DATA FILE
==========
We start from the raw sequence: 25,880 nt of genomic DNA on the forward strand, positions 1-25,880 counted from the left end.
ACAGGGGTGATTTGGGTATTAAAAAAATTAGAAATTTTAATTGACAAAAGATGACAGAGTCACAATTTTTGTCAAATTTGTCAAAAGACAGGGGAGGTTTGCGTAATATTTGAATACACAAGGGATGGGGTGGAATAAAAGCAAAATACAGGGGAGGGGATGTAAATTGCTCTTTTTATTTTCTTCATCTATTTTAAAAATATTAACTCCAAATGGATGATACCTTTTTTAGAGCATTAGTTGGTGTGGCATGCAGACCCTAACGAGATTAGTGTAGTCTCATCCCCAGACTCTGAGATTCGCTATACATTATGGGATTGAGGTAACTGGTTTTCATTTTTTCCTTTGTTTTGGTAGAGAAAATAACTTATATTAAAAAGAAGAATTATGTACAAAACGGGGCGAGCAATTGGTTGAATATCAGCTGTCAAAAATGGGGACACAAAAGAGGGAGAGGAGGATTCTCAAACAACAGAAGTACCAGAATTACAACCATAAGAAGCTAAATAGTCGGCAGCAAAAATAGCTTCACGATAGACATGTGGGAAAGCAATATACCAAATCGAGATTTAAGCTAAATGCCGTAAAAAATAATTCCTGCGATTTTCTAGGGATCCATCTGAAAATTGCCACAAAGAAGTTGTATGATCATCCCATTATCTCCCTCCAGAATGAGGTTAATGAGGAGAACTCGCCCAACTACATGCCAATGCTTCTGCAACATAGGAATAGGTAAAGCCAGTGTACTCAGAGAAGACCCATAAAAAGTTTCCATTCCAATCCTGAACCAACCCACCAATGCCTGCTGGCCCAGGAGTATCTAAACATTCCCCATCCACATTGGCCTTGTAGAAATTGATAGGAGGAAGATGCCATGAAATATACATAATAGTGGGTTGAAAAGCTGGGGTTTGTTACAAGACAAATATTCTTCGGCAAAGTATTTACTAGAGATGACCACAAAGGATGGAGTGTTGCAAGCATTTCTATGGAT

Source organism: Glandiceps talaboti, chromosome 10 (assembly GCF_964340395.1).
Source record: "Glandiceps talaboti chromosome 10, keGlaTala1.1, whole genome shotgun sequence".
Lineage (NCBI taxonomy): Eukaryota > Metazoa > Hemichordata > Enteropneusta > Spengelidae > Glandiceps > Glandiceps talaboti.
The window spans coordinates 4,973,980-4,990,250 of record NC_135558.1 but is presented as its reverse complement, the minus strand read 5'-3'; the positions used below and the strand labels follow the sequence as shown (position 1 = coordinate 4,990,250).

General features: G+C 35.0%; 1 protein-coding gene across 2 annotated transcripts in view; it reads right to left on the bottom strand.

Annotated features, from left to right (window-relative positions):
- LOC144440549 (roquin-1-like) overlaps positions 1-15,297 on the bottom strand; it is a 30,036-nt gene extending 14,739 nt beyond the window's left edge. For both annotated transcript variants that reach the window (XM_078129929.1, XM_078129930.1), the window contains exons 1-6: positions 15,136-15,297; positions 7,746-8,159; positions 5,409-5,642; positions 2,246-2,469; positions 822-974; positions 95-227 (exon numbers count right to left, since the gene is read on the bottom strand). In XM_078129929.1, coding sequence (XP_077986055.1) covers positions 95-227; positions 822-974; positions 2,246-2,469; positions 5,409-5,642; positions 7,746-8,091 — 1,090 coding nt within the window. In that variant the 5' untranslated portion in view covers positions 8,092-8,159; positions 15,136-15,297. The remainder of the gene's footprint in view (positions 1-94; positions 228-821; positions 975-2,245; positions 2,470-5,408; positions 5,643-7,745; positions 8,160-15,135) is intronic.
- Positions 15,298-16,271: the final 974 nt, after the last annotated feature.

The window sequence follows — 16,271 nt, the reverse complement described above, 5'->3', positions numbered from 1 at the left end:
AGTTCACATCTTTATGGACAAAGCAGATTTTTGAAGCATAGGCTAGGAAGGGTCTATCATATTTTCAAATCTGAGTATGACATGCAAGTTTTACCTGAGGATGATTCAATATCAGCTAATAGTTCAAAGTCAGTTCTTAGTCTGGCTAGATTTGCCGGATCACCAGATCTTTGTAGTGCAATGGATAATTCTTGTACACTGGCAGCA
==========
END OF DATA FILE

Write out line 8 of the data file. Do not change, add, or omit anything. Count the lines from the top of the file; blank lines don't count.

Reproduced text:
Annotated features, from left to right (window-relative positions):